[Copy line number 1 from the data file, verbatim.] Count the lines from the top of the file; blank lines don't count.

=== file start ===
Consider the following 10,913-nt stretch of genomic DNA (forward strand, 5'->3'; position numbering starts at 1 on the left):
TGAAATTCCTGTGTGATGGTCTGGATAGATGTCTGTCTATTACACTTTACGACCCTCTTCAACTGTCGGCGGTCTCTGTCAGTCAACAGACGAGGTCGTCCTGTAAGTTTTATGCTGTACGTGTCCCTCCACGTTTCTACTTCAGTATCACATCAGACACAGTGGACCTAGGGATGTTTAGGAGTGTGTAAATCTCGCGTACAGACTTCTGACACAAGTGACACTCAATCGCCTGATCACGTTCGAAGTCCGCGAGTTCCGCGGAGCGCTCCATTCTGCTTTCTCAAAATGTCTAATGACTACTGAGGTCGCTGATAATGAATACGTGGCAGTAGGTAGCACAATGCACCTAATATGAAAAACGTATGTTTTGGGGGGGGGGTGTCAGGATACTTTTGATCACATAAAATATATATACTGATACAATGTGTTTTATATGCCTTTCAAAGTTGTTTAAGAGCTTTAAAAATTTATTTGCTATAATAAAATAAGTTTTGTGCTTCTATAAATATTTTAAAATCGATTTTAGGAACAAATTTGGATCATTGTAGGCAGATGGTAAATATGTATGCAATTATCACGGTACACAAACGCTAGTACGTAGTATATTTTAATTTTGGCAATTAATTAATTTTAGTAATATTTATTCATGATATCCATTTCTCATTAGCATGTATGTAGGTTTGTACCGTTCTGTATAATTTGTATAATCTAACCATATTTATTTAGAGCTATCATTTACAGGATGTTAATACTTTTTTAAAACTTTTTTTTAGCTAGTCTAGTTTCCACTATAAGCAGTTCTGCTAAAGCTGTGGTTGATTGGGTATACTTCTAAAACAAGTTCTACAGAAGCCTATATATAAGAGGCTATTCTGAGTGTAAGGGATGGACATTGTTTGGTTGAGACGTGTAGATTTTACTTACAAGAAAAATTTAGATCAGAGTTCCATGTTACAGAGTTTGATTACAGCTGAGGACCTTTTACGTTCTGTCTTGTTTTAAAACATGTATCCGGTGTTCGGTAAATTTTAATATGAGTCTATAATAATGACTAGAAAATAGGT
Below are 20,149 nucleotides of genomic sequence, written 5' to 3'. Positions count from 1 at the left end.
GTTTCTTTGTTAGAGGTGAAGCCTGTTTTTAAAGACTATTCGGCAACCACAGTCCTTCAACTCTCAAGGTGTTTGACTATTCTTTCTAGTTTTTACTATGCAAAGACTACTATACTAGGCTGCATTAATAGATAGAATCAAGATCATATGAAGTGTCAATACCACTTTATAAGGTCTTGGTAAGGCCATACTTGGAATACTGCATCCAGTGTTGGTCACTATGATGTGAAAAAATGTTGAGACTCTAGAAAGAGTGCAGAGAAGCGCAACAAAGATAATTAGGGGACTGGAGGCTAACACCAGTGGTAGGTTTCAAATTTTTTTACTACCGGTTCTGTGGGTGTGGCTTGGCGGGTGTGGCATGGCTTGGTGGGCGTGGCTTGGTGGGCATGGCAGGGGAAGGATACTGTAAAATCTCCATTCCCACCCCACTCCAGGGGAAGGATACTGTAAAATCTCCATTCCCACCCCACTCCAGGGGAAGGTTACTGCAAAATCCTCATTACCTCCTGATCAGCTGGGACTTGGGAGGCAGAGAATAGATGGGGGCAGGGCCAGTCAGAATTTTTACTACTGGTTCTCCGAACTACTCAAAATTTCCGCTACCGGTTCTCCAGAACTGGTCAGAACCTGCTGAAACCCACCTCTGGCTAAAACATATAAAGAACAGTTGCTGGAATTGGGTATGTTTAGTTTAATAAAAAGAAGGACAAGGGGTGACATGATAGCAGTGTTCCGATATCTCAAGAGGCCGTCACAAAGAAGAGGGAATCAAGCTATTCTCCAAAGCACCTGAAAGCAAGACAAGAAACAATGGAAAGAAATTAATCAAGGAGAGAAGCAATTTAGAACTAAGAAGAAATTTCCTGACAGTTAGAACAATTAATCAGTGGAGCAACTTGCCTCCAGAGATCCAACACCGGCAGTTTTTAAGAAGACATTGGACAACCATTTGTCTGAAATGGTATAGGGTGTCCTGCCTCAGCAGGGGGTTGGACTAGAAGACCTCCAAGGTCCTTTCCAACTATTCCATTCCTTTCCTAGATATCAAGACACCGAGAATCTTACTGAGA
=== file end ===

Consider the following 10,913-nt stretch of genomic DNA (forward strand, 5'->3'; position numbering starts at 1 on the left):